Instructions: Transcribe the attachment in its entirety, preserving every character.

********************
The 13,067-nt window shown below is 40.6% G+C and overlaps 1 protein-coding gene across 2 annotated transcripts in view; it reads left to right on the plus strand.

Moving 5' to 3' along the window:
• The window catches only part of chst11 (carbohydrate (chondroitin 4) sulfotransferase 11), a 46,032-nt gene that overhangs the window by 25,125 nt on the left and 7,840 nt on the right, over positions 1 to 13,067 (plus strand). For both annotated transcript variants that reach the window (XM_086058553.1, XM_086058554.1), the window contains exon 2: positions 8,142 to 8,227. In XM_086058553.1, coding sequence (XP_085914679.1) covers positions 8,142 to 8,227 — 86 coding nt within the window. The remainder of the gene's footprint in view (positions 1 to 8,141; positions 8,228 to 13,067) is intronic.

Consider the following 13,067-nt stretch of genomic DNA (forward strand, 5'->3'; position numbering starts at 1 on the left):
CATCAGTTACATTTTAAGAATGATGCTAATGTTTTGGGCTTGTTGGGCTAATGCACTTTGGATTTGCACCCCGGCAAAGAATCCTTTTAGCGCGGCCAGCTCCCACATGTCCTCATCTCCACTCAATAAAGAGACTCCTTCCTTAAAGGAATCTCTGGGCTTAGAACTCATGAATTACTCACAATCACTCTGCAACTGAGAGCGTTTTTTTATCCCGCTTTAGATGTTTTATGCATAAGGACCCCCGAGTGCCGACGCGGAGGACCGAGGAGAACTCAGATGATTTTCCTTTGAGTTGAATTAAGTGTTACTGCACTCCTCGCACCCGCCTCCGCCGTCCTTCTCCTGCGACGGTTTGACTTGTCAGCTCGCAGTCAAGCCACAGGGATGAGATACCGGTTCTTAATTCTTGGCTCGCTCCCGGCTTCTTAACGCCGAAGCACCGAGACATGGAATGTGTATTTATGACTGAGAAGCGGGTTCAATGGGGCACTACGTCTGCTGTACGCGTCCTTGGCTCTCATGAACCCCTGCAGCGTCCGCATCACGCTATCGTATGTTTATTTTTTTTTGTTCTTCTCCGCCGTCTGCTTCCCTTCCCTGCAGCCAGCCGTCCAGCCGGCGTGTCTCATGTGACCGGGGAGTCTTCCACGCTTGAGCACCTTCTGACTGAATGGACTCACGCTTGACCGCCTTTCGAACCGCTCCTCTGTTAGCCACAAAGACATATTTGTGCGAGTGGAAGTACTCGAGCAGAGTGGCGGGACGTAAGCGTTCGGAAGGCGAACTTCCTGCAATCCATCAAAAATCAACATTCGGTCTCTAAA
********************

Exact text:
The 13,067-nt window shown below is 40.6% G+C and overlaps 1 protein-coding gene across 2 annotated transcripts in view; it reads left to right on the plus strand.

Moving 5' to 3' along the window:
• The window catches only part of chst11 (carbohydrate (chondroitin 4) sulfotransferase 11), a 46,032-nt gene that overhangs the window by 25,125 nt on the left and 7,840 nt on the right, over positions 1 to 13,067 (plus strand). For both annotated transcript variants that reach the window (XM_086058553.1, XM_086058554.1), the window contains exon 2: positions 8,142 to 8,227. In XM_086058553.1, coding sequence (XP_085914679.1) covers positions 8,142 to 8,227 — 86 coding nt within the window. The remainder of the gene's footprint in view (positions 1 to 8,141; positions 8,228 to 13,067) is intronic.

Consider the following 13,067-nt stretch of genomic DNA (forward strand, 5'->3'; position numbering starts at 1 on the left):
CATCAGTTACATTTTAAGAATGATGCTAATGTTTTGGGCTTGTTGGGCTAATGCACTTTGGATTTGCACCCCGGCAAAGAATCCTTTTAGCGCGGCCAGCTCCCACATGTCCTCATCTCCACTCAATAAAGAGACTCCTTCCTTAAAGGAATCTCTGGGCTTAGAACTCATGAATTACTCACAATCACTCTGCAACTGAGAGCGTTTTTTTATCCCGCTTTAGATGTTTTATGCATAAGGACCCCCGAGTGCCGACGCGGAGGACCGAGGAGAACTCAGATGATTTTCCTTTGAGTTGAATTAAGTGTTACTGCACTCCTCGCACCCGCCTCCGCCGTCCTTCTCCTGCGACGGTTTGACTTGTCAGCTCGCAGTCAAGCCACAGGGATGAGATACCGGTTCTTAATTCTTGGCTCGCTCCCGGCTTCTTAACGCCGAAGCACCGAGACATGGAATGTGTATTTATGACTGAGAAGCGGGTTCAATGGGGCACTACGTCTGCTGTACGCGTCCTTGGCTCTCATGAACCCCTGCAGCGTCCGCATCACGCTATCGTATGTTTATTTTTTTTTGTTCTTCTCCGCCGTCTGCTTCCCTTCCCTGCAGCCAGCCGTCCAGCCGGCGTGTCTCATGTGACCGGGGAGTCTTCCACGCTTGAGCACCTTCTGACTGAATGGACTCACGCTTGACCGCCTTTCGAACCGCTCCTCTGTTAGCCACAAAGACATATTTGTGCGAGTGGAAGTACTCGAGCAGAGTGGCGGGACGTAAGCGTTCGGAAGGCGAACTTCCTGCAATCCATCAAAAATCAACATTCGGTCTCTAAA